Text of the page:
Hello and welcome to ‘DU’ (delightfully Unorthodox). Thank you for . In this piece, I will share some key learnings I have had from my Europe escapades. Having travelled to Europe three times on different occasions now, the first being in April 2018, each time was a better experience because I was wiser from the previous trip. My first time in Europe was an amazing experience, but also had some major setbacks, all thanks to being naïve and not knowing what I know now. I’ll never forget being sat in my hotel room in Rome, feeling defeated and ready to cut my trip short and head back home… It was a difficult moment. But even in the worst of situations, the positive outcome is that you learn from your mistakes. How I wished I knew better, maybe my experience would have been better. Who knows?! If you would like to read up about my first experience in Rome, the blog is titled ‘Welcome to Roma‘. Grab some popcorn, its an entertaining read!

Back to this piece.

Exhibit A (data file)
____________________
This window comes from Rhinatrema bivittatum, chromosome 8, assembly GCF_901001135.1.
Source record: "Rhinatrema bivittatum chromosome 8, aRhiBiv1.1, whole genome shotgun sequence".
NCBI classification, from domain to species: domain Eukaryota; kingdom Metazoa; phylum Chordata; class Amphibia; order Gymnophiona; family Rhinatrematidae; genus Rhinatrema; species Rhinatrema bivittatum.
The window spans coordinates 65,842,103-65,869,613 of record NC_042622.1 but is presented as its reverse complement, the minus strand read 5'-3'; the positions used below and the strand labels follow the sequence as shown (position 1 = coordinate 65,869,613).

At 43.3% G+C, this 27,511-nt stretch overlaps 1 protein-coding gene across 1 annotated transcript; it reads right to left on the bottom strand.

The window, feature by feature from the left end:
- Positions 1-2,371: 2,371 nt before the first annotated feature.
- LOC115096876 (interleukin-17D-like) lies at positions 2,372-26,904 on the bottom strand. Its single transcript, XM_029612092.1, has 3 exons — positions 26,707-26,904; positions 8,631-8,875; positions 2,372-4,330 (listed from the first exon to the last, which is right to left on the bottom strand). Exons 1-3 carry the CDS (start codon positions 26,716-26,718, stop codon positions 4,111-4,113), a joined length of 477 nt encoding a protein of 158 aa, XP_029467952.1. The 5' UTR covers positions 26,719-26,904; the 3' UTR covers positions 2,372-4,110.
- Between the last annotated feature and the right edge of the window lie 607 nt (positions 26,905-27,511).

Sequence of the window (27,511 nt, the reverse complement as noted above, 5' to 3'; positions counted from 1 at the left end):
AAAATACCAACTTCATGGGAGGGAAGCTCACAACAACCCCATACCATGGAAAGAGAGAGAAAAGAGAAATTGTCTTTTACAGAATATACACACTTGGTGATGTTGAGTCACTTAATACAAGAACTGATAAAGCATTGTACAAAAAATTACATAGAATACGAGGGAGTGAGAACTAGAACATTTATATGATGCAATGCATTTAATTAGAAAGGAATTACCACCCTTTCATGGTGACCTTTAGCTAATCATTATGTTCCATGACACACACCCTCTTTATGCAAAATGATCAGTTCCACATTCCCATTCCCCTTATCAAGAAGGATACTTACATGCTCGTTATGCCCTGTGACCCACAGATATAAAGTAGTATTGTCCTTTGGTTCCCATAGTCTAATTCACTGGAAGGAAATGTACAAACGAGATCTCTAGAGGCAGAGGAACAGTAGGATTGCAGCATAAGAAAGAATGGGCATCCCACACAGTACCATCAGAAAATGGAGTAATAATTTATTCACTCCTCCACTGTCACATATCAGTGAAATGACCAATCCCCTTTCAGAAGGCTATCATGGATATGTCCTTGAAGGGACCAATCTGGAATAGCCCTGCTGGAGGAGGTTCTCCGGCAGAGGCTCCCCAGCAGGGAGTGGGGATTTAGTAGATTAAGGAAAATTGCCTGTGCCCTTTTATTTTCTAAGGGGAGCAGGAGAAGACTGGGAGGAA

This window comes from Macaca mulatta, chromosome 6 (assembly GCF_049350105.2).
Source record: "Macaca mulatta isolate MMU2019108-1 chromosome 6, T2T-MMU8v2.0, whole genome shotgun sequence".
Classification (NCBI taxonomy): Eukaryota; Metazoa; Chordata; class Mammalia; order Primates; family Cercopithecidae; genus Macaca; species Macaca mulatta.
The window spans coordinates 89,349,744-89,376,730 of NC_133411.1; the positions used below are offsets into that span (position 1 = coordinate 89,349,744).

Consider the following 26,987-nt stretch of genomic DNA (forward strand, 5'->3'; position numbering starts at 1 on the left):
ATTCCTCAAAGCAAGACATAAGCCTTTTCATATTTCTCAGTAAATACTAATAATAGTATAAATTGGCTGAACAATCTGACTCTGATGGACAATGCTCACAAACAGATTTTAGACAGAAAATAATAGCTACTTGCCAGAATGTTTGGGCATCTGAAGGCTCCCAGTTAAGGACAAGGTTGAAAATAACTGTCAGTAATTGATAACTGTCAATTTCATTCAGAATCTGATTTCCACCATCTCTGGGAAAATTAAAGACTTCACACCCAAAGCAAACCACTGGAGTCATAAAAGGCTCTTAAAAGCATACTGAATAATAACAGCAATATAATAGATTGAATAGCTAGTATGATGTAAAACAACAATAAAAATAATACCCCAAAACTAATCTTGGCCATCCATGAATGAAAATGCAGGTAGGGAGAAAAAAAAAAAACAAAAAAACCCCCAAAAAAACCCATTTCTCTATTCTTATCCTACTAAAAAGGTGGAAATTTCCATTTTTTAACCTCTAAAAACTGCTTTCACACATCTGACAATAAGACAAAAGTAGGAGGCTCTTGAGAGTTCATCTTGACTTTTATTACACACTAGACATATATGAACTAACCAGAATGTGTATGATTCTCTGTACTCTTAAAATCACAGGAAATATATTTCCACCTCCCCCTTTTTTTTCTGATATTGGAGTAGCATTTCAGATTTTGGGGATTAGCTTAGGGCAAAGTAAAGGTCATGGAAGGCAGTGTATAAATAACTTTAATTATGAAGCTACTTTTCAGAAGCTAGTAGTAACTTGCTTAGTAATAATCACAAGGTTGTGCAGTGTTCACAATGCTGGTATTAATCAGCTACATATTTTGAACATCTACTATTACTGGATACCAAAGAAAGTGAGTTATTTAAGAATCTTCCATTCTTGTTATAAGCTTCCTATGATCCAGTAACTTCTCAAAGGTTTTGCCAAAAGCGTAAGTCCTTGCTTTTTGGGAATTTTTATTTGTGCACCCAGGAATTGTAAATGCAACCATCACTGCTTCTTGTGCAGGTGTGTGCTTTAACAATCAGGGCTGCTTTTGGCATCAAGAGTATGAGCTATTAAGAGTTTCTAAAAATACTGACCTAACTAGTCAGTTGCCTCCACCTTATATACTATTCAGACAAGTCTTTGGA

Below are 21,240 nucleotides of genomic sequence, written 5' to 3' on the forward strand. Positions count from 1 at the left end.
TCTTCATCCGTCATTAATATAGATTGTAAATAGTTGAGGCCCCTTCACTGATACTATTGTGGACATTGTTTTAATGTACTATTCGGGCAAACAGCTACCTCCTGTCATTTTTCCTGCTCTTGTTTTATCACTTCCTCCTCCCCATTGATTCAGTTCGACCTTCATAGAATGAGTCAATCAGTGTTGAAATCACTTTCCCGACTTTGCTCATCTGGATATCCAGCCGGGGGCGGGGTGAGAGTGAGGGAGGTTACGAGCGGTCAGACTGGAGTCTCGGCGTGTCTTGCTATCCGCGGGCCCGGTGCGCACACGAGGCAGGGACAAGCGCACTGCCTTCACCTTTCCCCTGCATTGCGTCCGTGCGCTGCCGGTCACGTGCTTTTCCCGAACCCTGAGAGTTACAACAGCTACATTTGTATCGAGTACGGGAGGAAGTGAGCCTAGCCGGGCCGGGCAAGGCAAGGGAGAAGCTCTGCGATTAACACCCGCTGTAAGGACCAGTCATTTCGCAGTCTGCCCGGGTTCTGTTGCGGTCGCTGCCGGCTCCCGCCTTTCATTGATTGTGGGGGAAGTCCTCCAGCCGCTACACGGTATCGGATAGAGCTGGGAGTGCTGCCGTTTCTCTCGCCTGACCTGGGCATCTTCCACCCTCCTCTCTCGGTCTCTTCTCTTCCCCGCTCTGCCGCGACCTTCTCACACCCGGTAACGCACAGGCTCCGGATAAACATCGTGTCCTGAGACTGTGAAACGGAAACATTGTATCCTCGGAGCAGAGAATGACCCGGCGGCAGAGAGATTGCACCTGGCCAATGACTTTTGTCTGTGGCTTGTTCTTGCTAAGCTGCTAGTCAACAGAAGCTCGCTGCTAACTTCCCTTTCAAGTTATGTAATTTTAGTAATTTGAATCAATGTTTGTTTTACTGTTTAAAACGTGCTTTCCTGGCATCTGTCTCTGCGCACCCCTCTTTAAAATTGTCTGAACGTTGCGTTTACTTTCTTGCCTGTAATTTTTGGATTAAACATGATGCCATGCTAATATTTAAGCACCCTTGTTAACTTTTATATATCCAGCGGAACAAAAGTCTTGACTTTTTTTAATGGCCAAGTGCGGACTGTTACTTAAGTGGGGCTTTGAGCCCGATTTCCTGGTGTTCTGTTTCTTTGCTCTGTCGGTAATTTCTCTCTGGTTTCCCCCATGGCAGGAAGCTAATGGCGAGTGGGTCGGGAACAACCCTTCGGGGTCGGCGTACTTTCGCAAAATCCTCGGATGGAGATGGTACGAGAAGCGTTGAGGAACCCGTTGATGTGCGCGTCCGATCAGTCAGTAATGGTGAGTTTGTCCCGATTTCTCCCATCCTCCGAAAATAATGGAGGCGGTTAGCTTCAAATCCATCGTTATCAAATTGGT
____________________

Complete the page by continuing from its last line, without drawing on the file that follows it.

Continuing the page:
I decided to start writing about my experiences to educate other people that wanted to travel, based off my learnings. And if that prevented my readers from having the same bad experiences that occurred to me, then that would make me delighted! However, its not all doom. Travelling is still an amazing experience that will expose you to a world unknown to you. It will help you appreciate some things that you may have taken for granted back home.

Here are 12 points that have helped me have helped my enjoy my trips more. Read each point carefully and comment on the most. This blog is not sponsored by any of the companies mentioned. All references made in the following piece are simply recommendations, based off what worked for me.